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  1. ITV Report

Over 1000 mental health patients in Scotland sent to other health boards

This comes from research by the Scottish Conservatives Photo: PA

More than 1000 mental health patients in Scotland have been sent to other health boards for treatment in the past three years.

This comes from research by the Scottish Conservatives.

It shows that some patients are being sent between NHS boards north of the border, with some even being asked to travel to England.

The statistics showed 334 people were moved in 2014/15, followed by 370 a year later, and 303 last year.

In total, 1007 mental health patients were asked to travel “out of area” between 2014/15 and 2016/17, the equivalent of 17 a week.

NHS Borders were found to have 94 instances of sending patients to other health boards:

NHS Borders aims to provide patient care within local services. In some circumstances, patients may require highly specialist interventions and care that cannot provided in the Borders.

In these instances patients are referred to services within our regional network to receive the care that they require. In exceptional circumstances patients with complex needs may receive mental health care from services out with the network if this is the best option to accommodate their needs.”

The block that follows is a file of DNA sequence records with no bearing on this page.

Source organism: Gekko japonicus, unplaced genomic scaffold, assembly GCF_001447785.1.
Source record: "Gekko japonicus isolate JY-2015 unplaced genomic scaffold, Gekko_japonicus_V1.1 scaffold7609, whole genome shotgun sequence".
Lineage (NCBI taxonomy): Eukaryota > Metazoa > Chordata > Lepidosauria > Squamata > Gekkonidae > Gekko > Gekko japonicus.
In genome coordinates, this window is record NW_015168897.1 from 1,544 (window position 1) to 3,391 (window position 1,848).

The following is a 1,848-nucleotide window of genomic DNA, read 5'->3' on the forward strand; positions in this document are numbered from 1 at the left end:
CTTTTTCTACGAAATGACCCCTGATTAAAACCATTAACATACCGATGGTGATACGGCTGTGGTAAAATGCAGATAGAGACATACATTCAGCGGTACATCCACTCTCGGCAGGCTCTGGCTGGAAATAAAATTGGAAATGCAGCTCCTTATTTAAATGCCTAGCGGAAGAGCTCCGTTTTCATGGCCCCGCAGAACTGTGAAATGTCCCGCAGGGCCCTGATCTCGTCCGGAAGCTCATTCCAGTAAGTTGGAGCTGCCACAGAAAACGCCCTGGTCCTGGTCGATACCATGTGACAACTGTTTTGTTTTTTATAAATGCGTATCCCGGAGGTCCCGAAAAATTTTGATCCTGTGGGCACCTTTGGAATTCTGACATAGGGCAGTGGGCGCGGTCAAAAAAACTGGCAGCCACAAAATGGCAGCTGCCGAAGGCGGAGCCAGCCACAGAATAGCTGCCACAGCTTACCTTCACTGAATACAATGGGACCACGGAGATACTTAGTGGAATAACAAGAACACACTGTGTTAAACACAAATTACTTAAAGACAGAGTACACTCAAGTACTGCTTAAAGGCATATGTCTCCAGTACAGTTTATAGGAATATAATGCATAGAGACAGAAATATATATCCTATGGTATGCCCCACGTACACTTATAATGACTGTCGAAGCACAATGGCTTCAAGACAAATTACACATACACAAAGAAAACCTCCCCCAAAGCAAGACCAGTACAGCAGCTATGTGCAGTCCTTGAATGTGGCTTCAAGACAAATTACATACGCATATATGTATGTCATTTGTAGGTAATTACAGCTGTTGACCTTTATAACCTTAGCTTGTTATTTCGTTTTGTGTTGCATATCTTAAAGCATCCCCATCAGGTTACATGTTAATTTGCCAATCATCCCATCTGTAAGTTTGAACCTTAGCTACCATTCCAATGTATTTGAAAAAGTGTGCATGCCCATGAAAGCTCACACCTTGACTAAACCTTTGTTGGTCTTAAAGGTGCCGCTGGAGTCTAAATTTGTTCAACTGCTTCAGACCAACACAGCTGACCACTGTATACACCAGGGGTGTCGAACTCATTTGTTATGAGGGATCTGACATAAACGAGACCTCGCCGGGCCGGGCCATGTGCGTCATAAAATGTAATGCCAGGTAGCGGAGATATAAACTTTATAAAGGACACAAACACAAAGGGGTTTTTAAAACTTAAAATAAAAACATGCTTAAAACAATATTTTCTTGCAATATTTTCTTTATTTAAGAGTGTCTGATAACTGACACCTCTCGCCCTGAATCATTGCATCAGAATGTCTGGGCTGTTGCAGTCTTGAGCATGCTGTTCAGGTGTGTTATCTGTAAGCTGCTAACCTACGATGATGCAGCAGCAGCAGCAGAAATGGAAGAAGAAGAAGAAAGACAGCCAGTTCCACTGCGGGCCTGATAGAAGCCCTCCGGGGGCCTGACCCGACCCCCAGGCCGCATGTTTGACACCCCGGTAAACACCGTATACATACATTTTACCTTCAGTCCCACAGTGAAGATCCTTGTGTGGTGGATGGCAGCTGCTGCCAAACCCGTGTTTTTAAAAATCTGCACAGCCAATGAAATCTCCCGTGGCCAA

– Cliff Sharp, Medical Director, NHS Borders

The Freedom of Information request showed the conditions suffered by those being transferred elsewhere included eating disorders, bipolar, severe depression and learning disabilities.

The Scottish Conservatives said while it was understandable some patients had to travel to receive specialist care, the numbers were too high:

There will always be cases when it’s in the patient’s best interests to be sent elsewhere for treatment. But the scale of these figures suggests some health boards in Scotland just aren’t equipped to deal with a range of conditions.

All sides of the political debate in Scotland agree that mental health should have a parity of esteem with physical health. But if that’s to be the case, people need to be able to rely on their own health board for treatment.

In cases of exceptionally rare and challenging conditions it can make sense for everyone for a patient to go elsewhere for care. However, many of the conditions set out here are not rare, and people would expect at least one of their local hospitals to be able to cope with it.”

– Annie Wells, Mental Health Spokesman, Scottish Conservative